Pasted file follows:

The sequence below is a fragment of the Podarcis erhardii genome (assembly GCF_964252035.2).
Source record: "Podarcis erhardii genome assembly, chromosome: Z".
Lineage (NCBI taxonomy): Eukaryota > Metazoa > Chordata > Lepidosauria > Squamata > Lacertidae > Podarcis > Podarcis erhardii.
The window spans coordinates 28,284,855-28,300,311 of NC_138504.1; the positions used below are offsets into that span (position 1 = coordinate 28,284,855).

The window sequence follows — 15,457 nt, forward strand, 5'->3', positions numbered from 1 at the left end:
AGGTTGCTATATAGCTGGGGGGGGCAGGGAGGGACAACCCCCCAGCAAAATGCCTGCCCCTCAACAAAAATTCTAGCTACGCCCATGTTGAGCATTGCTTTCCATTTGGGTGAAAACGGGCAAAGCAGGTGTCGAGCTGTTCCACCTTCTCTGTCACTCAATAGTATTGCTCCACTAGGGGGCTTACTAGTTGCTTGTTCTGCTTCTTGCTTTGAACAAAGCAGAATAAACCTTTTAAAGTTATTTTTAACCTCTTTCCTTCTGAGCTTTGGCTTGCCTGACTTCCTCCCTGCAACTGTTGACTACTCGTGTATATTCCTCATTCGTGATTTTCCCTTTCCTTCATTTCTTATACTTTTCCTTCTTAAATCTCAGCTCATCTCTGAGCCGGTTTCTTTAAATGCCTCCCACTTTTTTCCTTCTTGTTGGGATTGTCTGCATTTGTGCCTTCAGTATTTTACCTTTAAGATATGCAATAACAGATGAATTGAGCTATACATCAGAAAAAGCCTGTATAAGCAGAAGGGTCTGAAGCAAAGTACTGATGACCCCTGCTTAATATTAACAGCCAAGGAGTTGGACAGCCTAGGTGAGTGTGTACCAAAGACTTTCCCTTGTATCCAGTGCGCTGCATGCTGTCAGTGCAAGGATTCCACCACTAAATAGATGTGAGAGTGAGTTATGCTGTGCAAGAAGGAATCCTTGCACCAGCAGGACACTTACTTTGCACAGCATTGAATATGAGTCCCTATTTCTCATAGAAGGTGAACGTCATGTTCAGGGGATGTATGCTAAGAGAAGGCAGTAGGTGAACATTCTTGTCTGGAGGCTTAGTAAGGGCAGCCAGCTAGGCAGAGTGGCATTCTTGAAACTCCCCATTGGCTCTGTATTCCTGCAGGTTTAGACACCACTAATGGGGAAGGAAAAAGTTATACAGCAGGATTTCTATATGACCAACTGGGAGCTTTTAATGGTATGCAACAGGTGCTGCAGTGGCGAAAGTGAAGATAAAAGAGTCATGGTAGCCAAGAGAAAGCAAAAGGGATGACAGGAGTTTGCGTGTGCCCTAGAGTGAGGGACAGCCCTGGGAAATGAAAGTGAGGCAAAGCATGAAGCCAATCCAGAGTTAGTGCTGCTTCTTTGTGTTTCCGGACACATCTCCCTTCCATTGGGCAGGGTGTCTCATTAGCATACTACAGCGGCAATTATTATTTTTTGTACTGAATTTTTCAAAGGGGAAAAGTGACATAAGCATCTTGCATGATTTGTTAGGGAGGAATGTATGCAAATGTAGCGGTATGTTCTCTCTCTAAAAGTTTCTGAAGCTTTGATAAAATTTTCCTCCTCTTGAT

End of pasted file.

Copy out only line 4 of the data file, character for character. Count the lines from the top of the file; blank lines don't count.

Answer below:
The window spans coordinates 28,284,855-28,300,311 of NC_138504.1; the positions used below are offsets into that span (position 1 = coordinate 28,284,855).